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Cutting Edge Is The Last Place A Retailer Wants To Be, In Terms Of Tracking Mobile Shoppers

Written by Mark Rasch
December 7th, 2011

Attorney Mark D. Rasch is the former head of the U.S. Justice Department’s computer crime unit and today serves as Director of Cybersecurity and Privacy Consulting at CSC in Virginia.

The ongoing debate about how far retailers can—and should—go when tracking customers through their mobile devices is getting confused, thanks to the illegal misinterpretations made by some of the vendors pushing these approaches.

Let’s be clear: Be ahead of the curve in tracking consumers, and do it before case law and legislation have a chance to play themselves out, and you could find yourself with legal headaches for years—potentially having to somehow remove all of that ill-gotten data from your systems.

The most prominent player in this space is U.K. vendor Path Intelligence, which had planned to launch its FootPath system in two U.S. malls on Black Friday. But it abandoned the effort after major pushback from a U.S. senator.

FootPath relies on the provisions of Federal Law 18 USC 2511(2)(g)(i), for the proposition that it is not illegal to measure signaling information and infer a person’s location. That provision, which is part of the wiretap law that makes it a crime to intercept people’s communications, notes that it is not illegal “to intercept or access an electronic communication made through an electronic communication system that is configured so that such electronic communication is readily accessible to the general public.” Sounds good, no? These impulses are configured in a way that is accessible to the general public, right? Anyone can capture them.

The problem here is that this particular statute was aimed at the interception of the contents of communications—wiretapping. Eavesdropping. Listening in. And the FootPath system makes a sensible exception to the wiretap law. If you are on the FM radio, then listening to the conversation ain’t illegal. Same is true for things like walkie-talkies, FRS band radios, Ham radios or other services that are “configured so that the communication is readily accessible to the public.” In the case of my cell-phone signals, I doubt that I have configured the device so that any communication is readily accessible to the public.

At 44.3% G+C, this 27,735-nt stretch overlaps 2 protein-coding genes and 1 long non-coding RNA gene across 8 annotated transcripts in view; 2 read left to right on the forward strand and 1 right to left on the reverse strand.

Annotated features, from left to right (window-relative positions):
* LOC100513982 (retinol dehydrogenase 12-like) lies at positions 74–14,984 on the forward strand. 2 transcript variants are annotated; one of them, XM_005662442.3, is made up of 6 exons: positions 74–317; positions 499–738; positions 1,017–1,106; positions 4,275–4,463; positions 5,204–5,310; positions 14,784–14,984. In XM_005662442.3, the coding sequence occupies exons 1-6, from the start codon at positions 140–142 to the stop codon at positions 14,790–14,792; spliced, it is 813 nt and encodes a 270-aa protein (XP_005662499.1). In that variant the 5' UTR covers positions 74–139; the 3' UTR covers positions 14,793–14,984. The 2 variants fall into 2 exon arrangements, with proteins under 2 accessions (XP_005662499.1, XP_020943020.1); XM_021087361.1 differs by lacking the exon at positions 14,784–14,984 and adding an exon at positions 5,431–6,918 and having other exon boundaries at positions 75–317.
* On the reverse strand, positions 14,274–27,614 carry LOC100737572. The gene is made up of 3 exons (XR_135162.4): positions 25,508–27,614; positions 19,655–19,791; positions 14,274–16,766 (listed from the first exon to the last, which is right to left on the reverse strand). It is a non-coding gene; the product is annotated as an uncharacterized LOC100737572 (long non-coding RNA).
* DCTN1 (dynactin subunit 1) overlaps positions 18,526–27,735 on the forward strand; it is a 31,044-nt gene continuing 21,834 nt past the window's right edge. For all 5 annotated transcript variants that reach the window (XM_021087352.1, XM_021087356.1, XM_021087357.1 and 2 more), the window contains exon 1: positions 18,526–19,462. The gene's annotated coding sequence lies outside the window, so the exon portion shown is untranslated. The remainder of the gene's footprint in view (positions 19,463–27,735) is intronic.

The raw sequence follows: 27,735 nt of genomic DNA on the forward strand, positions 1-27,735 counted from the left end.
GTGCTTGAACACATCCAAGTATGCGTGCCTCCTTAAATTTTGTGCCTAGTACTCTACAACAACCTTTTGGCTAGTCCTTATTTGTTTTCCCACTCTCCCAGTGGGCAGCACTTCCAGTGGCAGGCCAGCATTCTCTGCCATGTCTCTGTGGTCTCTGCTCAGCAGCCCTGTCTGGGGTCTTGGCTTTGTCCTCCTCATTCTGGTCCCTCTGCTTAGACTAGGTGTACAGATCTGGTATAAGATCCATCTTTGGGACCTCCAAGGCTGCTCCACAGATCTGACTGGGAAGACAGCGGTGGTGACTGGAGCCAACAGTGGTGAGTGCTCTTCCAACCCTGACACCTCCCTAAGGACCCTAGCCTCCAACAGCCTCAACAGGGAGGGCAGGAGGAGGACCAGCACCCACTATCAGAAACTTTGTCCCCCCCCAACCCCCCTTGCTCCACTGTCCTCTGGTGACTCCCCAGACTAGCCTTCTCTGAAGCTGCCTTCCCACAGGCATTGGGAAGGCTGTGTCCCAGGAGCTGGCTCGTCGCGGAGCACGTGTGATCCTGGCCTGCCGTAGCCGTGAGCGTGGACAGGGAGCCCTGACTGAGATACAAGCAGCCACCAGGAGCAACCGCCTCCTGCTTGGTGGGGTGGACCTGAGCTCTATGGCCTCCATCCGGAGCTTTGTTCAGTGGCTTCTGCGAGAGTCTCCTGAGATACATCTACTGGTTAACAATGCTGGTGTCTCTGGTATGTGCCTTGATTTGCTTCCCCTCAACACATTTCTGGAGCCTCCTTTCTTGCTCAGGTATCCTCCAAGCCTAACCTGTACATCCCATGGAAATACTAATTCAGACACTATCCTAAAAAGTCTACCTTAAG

What the FootPath technology appears to do is pretend to be half a cell tower (the receiving half) and capture, record and measure the signaling information from the consumer’s handset. Here is where the company likely ran afoul of the law. Federal Law 18 USC 3121 makes it illegal to install or use either a “trap and trace” device or a “pen register.” Under the statute, “the term “pen register” means a device or process which records or decodes dialing, routing, addressing or signaling information transmitted by an instrument or facility from which a wire or electronic communication is transmitted. A “trap and trace device” is a device or process which captures the incoming electronic or other impulses which identify the originating number or other dialing, routing, addressing and signaling information reasonably likely to identify the source of a wire or electronic communication, provided, however, that such information shall not include the contents of any communication.

Because the FootPath technology records signaling information transmitted by an instrument [telephone], it is likely a “pen register,” for which a court order is required. As such, using the information gained through it without a pen register order is likely illegal.

As a side note, the FBI actually had a clever idea to use a technology very similar to FootPath. Rather than subpoenaing phone companies or others for information about the location of a particular subscriber’s phone, the bureau used a technology called “Stingray” (among others), which mimics a cell tower and sends a signal to the targeted phone. The strength of the signal back would determine the location. Unlike getting information from the phone company (which would require either a subpoena or a warrant), this technology would only require the lower standard of a “pen register”—that is, a certification by the government that the information is relevant to some investigation. Now unlike FootPath, Stingray identifies a specific phone and actively “pings” that phone to determine its location. Nevertheless, both Stingray and FootPath are, under the law, “pen registers.” Therefore, you need a court order to monitor their results.


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